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How to Keep Writing When You Want to Burn Your Story

How to Keep Writing When You Want to Burn Your Story

I’m stubborn. I finish the projects I start. And I’m one of those rare souls who welcomes constructive criticism. Yet, as I stared at the latest beta reader feedback for the book my heart had been crying out to write, I couldn’t identify any consistencies or trends. All my beta readers disagreed on my book’s strengths and weaknesses. Worse, unlike my earlier books, no one gushed that they were excited for this sequel to be published.

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The Real Reason People Read Fiction (and Why This Matters to Writers)

At a conference I attended last summer, a New York Times best-selling Christian author taught a session on why people read fiction. During it, the speaker made an interesting claim: while most Christian authors are passionate about their stories’ messages, readers typically aren’t. Rather, they tend to “read fiction to escape.” The speaker argued that “authors are entertainers,” and whether we like it or not, we need to give people what they want.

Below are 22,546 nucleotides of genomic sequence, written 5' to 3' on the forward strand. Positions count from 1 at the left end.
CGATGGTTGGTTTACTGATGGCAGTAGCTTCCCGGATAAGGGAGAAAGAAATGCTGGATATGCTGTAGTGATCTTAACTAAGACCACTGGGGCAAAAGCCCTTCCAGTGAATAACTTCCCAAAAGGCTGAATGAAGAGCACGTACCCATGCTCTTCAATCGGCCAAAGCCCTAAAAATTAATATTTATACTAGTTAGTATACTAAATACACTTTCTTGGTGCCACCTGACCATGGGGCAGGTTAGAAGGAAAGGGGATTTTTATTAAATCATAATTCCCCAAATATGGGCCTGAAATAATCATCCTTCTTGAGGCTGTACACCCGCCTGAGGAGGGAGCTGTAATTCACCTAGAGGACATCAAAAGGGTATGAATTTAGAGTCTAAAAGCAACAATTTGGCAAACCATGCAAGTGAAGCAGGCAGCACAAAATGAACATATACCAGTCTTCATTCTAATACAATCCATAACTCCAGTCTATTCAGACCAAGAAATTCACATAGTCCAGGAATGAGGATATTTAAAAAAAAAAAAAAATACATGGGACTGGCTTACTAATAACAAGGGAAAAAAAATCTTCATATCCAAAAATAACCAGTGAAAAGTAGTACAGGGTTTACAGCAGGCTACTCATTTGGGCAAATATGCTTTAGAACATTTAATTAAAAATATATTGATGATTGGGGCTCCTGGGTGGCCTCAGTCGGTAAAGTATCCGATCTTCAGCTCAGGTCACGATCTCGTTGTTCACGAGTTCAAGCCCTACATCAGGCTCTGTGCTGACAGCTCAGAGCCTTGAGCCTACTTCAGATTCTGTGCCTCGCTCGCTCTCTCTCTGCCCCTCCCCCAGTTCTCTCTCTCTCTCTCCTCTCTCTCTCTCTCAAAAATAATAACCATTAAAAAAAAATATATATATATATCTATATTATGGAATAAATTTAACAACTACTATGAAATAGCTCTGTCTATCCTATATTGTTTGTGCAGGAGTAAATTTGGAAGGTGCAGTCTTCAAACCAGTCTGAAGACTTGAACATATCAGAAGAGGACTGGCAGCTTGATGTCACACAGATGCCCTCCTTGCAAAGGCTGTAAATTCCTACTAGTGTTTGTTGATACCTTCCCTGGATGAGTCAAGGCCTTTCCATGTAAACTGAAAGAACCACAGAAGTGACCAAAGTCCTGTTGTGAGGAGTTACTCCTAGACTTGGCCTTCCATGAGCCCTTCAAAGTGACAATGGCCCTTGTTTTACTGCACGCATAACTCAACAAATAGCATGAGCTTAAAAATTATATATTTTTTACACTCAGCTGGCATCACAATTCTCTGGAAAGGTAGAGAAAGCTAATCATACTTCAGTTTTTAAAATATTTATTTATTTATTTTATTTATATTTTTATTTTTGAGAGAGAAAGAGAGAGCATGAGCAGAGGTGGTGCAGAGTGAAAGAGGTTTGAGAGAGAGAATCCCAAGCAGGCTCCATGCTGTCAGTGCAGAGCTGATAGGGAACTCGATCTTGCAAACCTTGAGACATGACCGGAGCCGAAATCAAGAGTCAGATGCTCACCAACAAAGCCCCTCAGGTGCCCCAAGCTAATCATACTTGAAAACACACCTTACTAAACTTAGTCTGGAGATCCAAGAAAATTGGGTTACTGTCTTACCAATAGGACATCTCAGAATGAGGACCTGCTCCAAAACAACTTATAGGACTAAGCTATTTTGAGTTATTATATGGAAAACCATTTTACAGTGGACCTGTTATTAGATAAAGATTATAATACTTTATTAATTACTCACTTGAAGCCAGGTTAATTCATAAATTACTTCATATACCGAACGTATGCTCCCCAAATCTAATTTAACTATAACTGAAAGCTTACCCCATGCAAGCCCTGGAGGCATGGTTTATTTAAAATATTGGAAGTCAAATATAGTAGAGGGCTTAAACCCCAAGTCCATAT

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Five Lies that Cripple New Writers

“Ye shall not surely die.” Ever since the snake whispered in Eve’s ear in the Garden of Eden, mankind has been susceptible to lies. Our volatile emotions open up vulnerabilities for falsehood to sink its teeth into. As writers, a distorted mindset can hinder our growth, damage our creative potential, separate us from reality, prevent us from accomplishing goals, and trap us in despair.

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How to Organize Ideas into a Coherent Story

A blank page unleashes an infinite amount of plots, scenes, and characters that beg us to outline their existence in ink. But, if we can’t channel our influx of ideas, the excitement of starting a new project will quickly dissipate. Instead, we’ll be overwhelmed and unable to tell any story at all. A surplus of inspiration can cripple a writer’s sanity as much as a shortage.

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How to Explain Technology and Magic in Speculative Fiction without Dragging the Story

One of the biggest challenges with writing speculative fiction is clarifying how your story’s magic and/or technology works. Once you’ve accomplished the monumental task of developing those systems, how do you educate readers without making them yawn? They don’t want you to pause the story to give a lesson on all the phenomena, yet they don’t like being confused (and prone to disbelief) either. (Aren’t readers exasperating?)

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